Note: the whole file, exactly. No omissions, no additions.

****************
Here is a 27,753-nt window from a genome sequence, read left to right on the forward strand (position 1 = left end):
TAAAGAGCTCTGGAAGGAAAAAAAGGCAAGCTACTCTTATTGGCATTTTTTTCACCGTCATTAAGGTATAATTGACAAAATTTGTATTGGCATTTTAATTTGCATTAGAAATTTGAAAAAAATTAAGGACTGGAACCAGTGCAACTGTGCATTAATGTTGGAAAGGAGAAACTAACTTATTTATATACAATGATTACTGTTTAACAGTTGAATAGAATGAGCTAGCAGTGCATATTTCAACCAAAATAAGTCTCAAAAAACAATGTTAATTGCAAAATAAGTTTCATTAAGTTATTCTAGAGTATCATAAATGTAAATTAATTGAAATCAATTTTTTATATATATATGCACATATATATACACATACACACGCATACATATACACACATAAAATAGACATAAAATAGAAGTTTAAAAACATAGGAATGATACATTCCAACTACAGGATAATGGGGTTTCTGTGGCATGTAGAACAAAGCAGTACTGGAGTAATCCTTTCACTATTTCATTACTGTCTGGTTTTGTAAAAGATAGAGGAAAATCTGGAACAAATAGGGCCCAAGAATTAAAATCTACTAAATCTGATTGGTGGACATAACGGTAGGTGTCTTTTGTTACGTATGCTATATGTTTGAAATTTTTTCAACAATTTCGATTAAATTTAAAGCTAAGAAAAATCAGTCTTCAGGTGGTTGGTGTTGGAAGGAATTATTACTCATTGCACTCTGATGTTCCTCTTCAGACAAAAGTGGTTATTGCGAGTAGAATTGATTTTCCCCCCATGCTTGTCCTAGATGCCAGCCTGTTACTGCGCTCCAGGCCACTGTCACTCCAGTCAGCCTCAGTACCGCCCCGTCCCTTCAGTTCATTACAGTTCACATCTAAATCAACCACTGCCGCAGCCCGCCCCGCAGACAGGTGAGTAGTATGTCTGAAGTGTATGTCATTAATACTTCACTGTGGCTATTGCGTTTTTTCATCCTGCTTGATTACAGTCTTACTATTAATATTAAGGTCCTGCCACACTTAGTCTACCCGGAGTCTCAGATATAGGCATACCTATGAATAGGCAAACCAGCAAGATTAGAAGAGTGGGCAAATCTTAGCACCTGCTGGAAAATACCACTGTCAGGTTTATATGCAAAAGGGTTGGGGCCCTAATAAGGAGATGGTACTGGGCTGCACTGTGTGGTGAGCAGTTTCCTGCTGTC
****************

Here is a 27,753-nt window from a genome sequence, read left to right on the forward strand (position 1 = left end):
TAAAGAGCTCTGGAAGGAAAAAAAGGCAAGCTACTCTTATTGGCATTTTTTTCACCGTCATTAAGGTATAATTGACAAAATTTGTATTGGCATTTTAATTTGCATTAGAAATTTGAAAAAAATTAAGGACTGGAACCAGTGCAACTGTGCATTAATGTTGGAAAGGAGAAACTAACTTATTTATATACAATGATTACTGTTTAACAGTTGAATAGAATGAGCTAGCAGTGCATATTTCAACCAAAATAAGTCTCAAAAAACAATGTTAATTGCAAAATAAGTTTCATTAAGTTATTCTAGAGTATCATAAATGTAAATTAATTGAAATCAATTTTTTATATATATATGCACATATATATACACATACACACGCATACATATACACACATAAAATAGACATAAAATAGAAGTTTAAAAACATAGGAATGATACATTCCAACTACAGGATAATGGGGTTTCTGTGGCATGTAGAACAAAGCAGTACTGGAGTAATCCTTTCACTATTTCATTACTGTCTGGTTTTGTAAAAGATAGAGGAAAATCTGGAACAAATAGGGCCCAAGAATTAAAATCTACTAAATCTGATTGGTGGACATAACGGTAGGTGTCTTTTGTTACGTATGCTATATGTTTGAAATTTTTTCAACAATTTCGATTAAATTTAAAGCTAAGAAAAATCAGTCTTCAGGTGGTTGGTGTTGGAAGGAATTATTACTCATTGCACTCTGATGTTCCTCTTCAGACAAAAGTGGTTATTGCGAGTAGAATTGATTTTCCCCCCATGCTTGTCCTAGATGCCAGCCTGTTACTGCGCTCCAGGCCACTGTCACTCCAGTCAGCCTCAGTACCGCCCCGTCCCTTCAGTTCATTACAGTTCACATCTAAATCAACCACTGCCGCAGCCCGCCCCGCAGACAGGTGAGTAGTATGTCTGAAGTGTATGTCATTAATACTTCACTGTGGCTATTGCGTTTTTTCATCCTGCTTGATTACAGTCTTACTATTAATATTAAGGTCCTGCCACACTTAGTCTACCCGGAGTCTCAGATATAGGCATACCTATGAATAGGCAAACCAGCAAGATTAGAAGAGTGGGCAAATCTTAGCACCTGCTGGAAAATACCACTGTCAGGTTTATATGCAAAAGGGTTGGGGCCCTAATAAGGAGATGGTACTGGGCTGCACTGTGTGGTGAGCAGTTTCCTGCTGTC